Alcohol consumption clearly reduces risk of cardiovascular disease (CVD) in populations throughout the world and may contribute to lower rates of CVD among residents of Mediterranean countries.
In addition, overall mortality rates are generally slightly lower among moderate drinkers than among abstainers.
However, several studies have linked alcohol consumption (even amounts equivalent to two drinks daily) to increased rates for certain cancers, especially breast cancer in women.
A Mediterranean diet, which is high in fruit, vegetables, and grains, also typically includes one to two drinks per day.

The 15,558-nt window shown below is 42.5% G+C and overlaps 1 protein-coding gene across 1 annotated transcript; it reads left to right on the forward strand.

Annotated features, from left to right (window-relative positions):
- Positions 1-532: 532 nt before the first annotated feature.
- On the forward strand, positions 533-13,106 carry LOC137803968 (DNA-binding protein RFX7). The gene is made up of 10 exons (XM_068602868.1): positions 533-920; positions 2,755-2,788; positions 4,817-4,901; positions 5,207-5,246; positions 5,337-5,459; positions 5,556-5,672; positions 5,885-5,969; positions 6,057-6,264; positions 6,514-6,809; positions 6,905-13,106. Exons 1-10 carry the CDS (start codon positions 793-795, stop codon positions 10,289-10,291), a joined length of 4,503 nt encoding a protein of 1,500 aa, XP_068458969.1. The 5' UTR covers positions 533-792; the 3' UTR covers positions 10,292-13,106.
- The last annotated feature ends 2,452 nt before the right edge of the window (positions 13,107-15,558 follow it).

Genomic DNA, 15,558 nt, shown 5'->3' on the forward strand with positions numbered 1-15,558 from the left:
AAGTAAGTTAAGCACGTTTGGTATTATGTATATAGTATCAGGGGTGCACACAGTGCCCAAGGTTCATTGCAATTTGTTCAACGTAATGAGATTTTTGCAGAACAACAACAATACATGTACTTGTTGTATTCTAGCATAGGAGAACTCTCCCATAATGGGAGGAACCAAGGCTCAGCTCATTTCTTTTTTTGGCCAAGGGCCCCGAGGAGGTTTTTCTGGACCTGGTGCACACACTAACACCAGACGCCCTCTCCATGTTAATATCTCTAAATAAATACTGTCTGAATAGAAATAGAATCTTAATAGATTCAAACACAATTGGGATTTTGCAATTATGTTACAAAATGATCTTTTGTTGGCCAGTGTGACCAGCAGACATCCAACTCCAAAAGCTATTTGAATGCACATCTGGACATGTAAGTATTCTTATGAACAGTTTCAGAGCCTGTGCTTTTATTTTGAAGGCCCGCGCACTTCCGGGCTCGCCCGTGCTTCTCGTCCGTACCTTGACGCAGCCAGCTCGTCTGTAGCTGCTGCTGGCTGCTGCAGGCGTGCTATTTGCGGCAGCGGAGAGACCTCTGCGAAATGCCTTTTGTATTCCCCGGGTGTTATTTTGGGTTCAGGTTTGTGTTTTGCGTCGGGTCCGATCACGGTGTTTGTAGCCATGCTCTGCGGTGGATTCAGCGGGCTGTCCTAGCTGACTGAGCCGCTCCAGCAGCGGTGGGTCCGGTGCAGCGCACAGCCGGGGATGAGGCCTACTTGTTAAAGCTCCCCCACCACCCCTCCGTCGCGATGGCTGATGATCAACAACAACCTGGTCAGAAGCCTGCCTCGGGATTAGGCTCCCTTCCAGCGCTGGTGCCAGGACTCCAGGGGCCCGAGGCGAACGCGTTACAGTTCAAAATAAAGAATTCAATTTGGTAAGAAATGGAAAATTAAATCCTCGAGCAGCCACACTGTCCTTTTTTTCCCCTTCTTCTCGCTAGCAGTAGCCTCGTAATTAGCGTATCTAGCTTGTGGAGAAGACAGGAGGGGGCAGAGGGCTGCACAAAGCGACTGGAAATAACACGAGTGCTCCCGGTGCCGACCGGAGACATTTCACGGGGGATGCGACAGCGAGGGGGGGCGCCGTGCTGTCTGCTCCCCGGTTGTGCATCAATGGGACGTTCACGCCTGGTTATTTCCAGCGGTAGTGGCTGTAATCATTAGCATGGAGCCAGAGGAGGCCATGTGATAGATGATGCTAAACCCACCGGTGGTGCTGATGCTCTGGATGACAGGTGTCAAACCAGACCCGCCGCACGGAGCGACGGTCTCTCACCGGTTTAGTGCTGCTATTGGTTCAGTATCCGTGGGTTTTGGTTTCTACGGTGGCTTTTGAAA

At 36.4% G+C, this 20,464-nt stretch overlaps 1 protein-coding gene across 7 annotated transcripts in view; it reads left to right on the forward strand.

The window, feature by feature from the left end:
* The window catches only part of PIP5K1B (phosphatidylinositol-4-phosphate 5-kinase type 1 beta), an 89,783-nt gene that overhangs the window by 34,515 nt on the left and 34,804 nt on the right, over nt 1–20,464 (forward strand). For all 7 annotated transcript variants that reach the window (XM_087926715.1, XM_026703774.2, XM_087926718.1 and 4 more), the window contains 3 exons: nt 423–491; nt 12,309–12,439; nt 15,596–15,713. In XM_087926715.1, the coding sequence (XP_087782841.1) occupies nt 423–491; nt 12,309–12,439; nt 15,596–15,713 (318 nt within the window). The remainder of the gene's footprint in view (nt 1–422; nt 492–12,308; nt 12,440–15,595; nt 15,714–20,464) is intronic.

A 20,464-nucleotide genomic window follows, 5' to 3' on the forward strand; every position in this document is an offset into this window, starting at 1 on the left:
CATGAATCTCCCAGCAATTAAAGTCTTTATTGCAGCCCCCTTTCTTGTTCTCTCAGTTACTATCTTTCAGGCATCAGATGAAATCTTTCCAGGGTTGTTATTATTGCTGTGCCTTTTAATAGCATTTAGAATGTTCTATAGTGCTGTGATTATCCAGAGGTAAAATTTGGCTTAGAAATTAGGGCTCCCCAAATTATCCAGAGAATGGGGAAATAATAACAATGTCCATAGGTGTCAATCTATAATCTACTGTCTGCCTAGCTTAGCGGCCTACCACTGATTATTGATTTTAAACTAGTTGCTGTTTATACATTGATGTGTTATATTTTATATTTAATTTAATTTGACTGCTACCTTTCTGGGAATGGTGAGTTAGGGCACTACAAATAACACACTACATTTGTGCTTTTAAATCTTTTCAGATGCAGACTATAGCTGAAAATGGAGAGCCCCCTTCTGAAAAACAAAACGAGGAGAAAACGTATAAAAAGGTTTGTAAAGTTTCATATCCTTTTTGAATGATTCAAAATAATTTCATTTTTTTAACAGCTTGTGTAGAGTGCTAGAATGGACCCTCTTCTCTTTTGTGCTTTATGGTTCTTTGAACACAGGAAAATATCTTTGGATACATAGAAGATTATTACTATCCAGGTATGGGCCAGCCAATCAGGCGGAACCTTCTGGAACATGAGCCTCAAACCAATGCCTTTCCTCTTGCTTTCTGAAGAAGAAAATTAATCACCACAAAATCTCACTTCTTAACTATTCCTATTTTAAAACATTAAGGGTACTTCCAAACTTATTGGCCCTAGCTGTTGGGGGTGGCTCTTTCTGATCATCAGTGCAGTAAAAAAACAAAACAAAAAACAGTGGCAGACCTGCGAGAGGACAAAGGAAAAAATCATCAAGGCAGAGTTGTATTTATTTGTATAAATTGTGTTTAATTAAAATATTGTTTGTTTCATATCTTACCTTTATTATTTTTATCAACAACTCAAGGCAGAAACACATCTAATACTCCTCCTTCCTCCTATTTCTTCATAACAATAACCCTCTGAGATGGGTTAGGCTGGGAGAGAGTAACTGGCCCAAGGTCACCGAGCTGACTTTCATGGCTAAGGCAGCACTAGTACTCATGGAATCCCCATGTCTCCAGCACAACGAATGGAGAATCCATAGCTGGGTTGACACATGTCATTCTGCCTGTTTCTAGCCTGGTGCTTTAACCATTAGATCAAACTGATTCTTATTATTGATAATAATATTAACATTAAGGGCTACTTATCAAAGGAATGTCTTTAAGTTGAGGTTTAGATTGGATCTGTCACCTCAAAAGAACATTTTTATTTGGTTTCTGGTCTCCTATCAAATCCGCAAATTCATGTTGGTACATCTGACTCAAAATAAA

Whether one to two drinks adversely affect cancer incidence in the presence of a Mediterranean diet has not been fully explored.
With the evidence currently available, we conclude that alcohol, when consumed responsibly in most populations, is an important component of the Mediterranean diet and a component of a healthy lifestyl.
Mots-clés Pascal : Congrès, Article synthèse, Bassin méditerranéen, Alimentation, Vin, Ethanol, Coutume alimentaire, Epidémiologie, Appareil circulatoire pathologie, Tumeur maligne, Facteur risque, Mortalité, Comportement alimentaire, Surveillance sanitaire, Homme
Mots-clés Pascal anglais : Congress, Review, Mediterranean Basin, Feeding, Wine, Ethanol, Food habit, Epidemiology, Cardiovascular disease, Malignant tumor, Risk factor, Mortality, Feeding behavior, Sanitary surveillance, Human
Notice produite par :
Inist-CNRS - Institut de l'Information Scientifique et Technique
Cote : 95-0379606
Code Inist : 002B03F. Création : 01/03/1996.